Galway, by tradition and skill, have long been the likeliest and not just because they broke that five-final losing streak in 2013.

They reached the 2015 All-Ireland final too, and only lost to Cork by a goal in the 2017 semi-finals but, too often, when push comes to shove, their current side has looked like a team whose considerable individual talents are greater than the sum of their parts. Now they look to have some proper physicality and cohesion.

Beating Kilkenny in a league final laid down a marker, and the fact that they’re meeting them so quickly in today’s round-robin championship opener has added an extra frisson.

They come in cold with no provincial campaign to sharpen them but the steel they’ve shown so far in 2019 has whetted appetites.

It’s surely no coincidence their strength and conditioning coach Robbie Lane had them back training last November, two months earlier than usual.

The players themselves demanded changes last year and got it when Cathal Murray came in as manager mid-season, with a backroom team that also includes Orla Kilkenny, a local legend.

“She has so much experience and knowledge and knows how to deal with players and bring them on,” Dervan says.

“When Orla speaks you listen. The confidence and belief the management as a whole is bringing to us, that we don’t usually have, is huge. They trust us and believe in us and we respond really well to that.”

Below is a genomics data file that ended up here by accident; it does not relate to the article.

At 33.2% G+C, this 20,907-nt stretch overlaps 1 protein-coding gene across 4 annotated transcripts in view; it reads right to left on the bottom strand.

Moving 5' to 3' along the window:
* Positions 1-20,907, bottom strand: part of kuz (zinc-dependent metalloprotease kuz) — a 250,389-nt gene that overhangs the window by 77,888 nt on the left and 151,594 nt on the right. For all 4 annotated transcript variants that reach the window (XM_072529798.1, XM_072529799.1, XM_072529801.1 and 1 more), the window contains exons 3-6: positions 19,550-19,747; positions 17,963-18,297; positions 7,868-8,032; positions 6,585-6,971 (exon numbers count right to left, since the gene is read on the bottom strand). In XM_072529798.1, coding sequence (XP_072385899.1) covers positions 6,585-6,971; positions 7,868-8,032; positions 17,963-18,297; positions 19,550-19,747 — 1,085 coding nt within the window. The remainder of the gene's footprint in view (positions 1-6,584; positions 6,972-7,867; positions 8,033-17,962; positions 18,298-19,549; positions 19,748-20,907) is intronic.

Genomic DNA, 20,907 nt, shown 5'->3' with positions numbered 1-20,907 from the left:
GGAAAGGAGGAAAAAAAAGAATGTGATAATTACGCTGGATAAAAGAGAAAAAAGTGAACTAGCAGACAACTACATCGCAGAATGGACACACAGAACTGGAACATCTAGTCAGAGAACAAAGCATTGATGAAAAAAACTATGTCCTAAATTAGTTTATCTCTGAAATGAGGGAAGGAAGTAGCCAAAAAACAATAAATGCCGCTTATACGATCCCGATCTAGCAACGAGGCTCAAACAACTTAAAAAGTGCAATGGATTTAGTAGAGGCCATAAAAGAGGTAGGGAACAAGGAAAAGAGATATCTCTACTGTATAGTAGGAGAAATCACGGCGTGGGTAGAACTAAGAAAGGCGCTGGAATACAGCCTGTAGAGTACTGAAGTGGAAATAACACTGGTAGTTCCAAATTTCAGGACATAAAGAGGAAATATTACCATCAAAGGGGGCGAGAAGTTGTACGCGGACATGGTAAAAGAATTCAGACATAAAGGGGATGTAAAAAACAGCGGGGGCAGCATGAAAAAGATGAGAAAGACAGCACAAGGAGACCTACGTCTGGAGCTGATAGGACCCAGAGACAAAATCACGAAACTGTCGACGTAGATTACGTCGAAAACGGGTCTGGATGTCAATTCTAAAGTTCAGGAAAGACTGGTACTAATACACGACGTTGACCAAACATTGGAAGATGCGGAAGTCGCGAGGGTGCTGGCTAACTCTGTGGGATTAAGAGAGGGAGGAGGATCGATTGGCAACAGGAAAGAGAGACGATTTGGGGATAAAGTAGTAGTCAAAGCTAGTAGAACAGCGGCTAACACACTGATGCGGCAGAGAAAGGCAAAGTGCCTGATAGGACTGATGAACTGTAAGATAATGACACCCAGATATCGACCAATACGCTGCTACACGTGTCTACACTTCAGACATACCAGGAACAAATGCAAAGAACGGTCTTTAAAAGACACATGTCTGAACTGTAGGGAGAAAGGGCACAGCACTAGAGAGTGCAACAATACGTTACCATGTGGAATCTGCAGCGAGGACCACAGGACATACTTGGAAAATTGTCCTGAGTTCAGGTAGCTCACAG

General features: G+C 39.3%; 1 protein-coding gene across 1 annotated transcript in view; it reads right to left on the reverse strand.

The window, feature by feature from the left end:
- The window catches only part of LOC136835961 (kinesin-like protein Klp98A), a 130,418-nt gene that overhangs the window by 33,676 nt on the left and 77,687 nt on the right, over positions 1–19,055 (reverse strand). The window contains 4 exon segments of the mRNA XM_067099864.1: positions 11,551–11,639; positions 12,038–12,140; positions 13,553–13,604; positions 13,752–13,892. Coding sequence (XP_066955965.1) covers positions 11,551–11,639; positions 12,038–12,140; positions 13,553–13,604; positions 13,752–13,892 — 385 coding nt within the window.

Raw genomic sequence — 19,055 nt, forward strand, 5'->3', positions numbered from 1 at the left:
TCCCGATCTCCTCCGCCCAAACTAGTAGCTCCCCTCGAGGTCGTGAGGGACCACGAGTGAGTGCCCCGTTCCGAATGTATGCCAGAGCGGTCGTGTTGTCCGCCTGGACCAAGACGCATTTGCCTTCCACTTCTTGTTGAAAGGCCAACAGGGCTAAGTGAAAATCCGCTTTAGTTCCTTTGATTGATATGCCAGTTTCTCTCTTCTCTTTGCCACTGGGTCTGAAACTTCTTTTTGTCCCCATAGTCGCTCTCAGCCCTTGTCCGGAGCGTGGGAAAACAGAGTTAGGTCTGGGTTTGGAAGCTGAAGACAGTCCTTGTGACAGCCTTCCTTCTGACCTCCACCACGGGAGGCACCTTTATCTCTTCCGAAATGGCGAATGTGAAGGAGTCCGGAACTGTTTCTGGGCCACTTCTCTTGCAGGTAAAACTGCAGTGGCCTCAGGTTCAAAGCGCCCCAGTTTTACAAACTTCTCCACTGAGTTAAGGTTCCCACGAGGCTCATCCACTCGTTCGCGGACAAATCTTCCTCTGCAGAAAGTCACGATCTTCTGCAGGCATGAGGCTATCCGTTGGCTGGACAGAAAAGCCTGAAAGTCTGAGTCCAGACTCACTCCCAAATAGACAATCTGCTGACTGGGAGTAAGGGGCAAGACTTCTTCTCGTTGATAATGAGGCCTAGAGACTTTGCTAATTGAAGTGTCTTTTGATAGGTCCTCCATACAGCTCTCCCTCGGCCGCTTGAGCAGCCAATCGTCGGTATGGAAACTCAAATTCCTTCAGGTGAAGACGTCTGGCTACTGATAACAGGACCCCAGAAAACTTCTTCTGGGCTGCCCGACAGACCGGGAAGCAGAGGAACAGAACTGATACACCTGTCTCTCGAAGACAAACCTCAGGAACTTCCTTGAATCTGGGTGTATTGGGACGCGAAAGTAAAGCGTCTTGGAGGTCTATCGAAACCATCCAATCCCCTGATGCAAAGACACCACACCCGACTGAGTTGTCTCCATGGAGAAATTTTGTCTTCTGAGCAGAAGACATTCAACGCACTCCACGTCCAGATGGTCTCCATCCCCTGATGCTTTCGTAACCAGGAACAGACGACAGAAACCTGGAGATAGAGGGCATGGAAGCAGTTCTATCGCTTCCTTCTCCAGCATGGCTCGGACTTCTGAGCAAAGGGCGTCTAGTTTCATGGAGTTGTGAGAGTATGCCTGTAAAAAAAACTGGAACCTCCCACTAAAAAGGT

Murray has them playing a more attacking and systematic game.

Switching forward ace Aoife Donoghue to midfield has proved a brilliant stroke and earned her Division 1 Player of the Year. Now it’s the Big Dance though and no one doubts that ‘Championship’ is always the Rebels’ and Kittens’ priority.

Kilkenny are stung from being pipped in the last two finals and were noticeably short some big-name players for the league final.

Grace Walsh (ankle injury) was one of them and didn’t hide her enthusiasm for this early summer re-match when asked about it at the official 2019 Liberty Championship launch.

“I’m ready to have a crack at them, hopefully, if I get my name on the teamsheet,” she grinned.

“Playing against Galway in championship is my favourite game of the year.”

Punters are equally hoping there’ll be fireworks in Athenry today when defending champions Cork open with an away trip to Sixmilebridge in their Munster-heavy group that also includes Tipperary, Waterford, Dublin and Meath. The Rebels won their last two All-Irelands by a point but three times since 2005 have their three in-a-row dreams been thwarted (2007, 2019 and 2016) — surely a key motivator for Paudie Murray and some veteran stars staying on? Right now it’s hard not to picture Aoife Murray and Gemma O’Connor in a blood red sci-fi lair somewhere, sharpening their talons and smiling Bond baddies patiently awaiting that final scene.